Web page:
There’s something special and different about visiting an independent cinema as opposed to going to a branch of a big chain cinema. Often they are in unusual or historic buildings and there’s usually a community behind them that makes going along to see a film a much more satisfying experience. The choice of films is often a bit different too. There’s more likely to be something a bit arty, or niche, or just a film created on a lower budget, but who knows it might be the first film of next big director or an early chance to see an actor that is going on to greater things. You can even get the chance to suggest films or types of film and have an influence on future programming. All in all a visit to an independent cinema is a great experience, and London is a good place to dip your toe into a new world of film. You could even make a day out of it by combining a cinema trip with a indulgent foodie treat like the Montcalm London afternoon tea.
Crouch End’s Art House cinema opened in 2014 in a former Salvation Army Hall and is now established on the London arts scene. More than just a cinema though, the Arthouse is a mix of the worlds of film, art, live music, theatre, dance, workshops, comedy, and more. It’s inclusive too as there are sessions for parents with babes in arms; sensory impaired screenings; and special deals for the over 60s.
Portbello Road’s Electric Cinema is one of the oldest working cinemas in the country dating back to February 1911. The Electric has long been at creative hotspot. Back in the late 1960s and early 1970s, cinema enthusiasts turned it into art-house cinema. Today, viewers can enjoy leather armchairs with footstools or two-seater sofas or even oneof the six double beds in the front row. The cosiness continues with snuggly cashmere blankets and there’s a choice of snacks and drinks from the fully-licensed bars.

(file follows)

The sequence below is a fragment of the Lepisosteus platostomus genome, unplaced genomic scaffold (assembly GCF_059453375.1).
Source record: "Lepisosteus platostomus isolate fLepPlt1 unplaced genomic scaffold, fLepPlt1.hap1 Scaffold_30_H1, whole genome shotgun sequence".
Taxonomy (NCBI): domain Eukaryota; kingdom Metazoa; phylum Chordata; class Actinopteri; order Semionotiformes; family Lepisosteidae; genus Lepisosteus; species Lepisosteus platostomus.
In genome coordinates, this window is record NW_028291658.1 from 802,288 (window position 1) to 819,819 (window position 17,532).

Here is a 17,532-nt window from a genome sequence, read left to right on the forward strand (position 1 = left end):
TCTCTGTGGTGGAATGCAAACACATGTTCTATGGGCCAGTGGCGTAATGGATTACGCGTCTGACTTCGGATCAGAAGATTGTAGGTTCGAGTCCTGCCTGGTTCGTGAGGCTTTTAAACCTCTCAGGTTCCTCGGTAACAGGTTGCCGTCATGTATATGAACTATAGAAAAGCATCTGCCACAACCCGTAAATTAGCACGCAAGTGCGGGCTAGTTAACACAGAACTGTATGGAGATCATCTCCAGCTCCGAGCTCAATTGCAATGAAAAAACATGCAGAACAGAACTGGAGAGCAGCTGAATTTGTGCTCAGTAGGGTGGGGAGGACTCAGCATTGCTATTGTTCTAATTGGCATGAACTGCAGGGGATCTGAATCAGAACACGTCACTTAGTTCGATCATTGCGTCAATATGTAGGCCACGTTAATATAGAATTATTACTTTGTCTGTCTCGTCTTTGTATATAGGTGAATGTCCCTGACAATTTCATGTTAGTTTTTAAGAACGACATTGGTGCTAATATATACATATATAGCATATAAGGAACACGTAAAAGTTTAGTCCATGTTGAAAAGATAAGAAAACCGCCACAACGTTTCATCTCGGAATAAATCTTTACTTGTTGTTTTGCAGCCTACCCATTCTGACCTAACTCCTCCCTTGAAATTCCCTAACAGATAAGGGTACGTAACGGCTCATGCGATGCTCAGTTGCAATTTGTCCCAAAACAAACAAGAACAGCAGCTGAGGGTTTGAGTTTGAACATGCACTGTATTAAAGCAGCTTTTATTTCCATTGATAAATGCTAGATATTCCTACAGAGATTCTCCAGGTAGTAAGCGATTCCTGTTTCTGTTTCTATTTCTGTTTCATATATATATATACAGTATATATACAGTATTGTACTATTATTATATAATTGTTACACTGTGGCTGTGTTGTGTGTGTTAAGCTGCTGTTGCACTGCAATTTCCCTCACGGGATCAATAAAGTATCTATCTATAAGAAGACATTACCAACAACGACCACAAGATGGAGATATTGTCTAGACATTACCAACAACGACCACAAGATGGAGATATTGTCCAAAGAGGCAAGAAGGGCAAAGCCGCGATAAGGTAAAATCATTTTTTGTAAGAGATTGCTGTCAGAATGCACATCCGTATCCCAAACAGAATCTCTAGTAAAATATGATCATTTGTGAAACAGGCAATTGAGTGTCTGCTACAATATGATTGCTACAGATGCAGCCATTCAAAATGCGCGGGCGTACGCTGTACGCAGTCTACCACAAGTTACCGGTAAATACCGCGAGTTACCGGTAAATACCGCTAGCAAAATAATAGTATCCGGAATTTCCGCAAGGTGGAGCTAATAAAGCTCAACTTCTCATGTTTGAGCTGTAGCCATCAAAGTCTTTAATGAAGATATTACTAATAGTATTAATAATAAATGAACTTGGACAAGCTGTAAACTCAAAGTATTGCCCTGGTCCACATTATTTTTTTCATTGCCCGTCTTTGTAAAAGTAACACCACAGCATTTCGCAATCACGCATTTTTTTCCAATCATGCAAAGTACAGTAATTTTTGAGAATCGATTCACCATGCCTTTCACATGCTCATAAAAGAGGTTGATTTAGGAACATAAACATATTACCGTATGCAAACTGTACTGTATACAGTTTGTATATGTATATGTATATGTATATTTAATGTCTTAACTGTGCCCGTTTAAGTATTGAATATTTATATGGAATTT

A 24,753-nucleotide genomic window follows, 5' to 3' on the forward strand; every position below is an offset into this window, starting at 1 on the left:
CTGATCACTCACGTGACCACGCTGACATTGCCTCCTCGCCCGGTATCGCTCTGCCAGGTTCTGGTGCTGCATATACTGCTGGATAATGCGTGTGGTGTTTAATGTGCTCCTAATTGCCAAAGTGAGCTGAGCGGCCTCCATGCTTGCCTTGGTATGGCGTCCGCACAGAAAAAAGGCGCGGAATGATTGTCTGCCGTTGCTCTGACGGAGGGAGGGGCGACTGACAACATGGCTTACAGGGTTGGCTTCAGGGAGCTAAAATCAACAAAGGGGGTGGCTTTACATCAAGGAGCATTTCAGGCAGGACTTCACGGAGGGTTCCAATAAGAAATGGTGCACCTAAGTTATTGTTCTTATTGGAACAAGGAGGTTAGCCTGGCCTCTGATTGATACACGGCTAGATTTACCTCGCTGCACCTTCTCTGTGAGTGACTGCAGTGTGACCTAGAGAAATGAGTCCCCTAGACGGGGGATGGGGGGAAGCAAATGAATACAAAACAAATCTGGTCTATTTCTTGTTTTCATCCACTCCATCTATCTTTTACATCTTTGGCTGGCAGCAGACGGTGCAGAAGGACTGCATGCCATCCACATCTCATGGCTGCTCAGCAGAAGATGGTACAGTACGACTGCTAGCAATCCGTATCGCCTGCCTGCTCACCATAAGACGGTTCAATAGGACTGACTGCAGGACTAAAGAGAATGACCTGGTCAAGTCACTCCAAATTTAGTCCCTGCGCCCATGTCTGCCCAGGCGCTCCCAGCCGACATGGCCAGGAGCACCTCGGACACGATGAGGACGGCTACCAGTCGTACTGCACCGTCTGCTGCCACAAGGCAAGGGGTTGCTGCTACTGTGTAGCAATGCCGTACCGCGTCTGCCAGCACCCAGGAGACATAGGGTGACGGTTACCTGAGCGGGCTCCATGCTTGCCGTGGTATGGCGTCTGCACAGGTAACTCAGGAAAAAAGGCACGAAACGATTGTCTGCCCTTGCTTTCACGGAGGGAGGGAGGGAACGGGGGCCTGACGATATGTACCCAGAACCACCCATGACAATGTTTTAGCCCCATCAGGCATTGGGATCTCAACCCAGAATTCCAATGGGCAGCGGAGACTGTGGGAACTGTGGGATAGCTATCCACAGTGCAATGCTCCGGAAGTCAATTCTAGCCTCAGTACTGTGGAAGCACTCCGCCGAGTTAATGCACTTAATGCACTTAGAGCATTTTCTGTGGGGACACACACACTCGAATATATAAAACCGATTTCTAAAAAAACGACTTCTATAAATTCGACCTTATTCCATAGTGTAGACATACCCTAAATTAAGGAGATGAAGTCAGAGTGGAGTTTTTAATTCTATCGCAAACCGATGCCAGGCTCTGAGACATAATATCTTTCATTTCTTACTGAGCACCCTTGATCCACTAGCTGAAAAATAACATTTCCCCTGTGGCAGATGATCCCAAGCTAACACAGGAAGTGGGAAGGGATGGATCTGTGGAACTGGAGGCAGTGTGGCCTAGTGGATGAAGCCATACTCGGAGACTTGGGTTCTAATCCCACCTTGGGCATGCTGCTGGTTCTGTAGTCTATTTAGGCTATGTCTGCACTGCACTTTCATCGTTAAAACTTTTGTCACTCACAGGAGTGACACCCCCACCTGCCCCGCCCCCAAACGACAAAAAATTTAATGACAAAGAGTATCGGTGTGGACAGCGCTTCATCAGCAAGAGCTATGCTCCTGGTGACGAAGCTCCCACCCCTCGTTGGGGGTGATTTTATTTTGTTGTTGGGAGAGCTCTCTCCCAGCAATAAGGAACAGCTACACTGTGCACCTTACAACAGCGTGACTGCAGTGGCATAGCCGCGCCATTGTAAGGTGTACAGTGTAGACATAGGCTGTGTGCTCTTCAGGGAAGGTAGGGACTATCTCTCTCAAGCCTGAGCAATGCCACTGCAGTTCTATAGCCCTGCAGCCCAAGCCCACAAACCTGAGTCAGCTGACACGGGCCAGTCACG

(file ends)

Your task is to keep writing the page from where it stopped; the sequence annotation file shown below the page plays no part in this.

The Lexi Cinema in Kensal Green is a boutique, independent cinema that’s housed inside a renovated Edwardian theatre. As a charitable social enterprise it donates all its profits to charity, but the other great thing about it is that its community run and many of the friendly staff are volunteers. That doesn’t mean it is short on comfort though as there’s comfy seating, a stunning sound-system and a cosy bar.
For me when I think of a cinema that Art Deco look that springs to mind. Art Deco was at its height at the time of a great expansion for cinemas and many cinemas boast Art Deco features. The Rio Cinema in east London opened in 1915. It now has Grade II-listed status having been designed by George Coles, the architect who would become a prolific creator of Art Deco cinemas and the Rio gained its Art Deco good looks when it was refurbished in 1937.
For a trip back into film history, try the Regent Street Cinema which is the birthplace of British cinema. This is the location where in 1896, the Lumière brothers’ Cinématographe was first shown to a paying audience. In the interim it spent many years being used as a student lecture hall, but more recently it was restored into a working cinema featuring a state-of-the-art auditorium. The cinema is one of the few in the country to show 16mm and 35mm film, as well as the latest in 4K digital film, so you will be able to see something different here.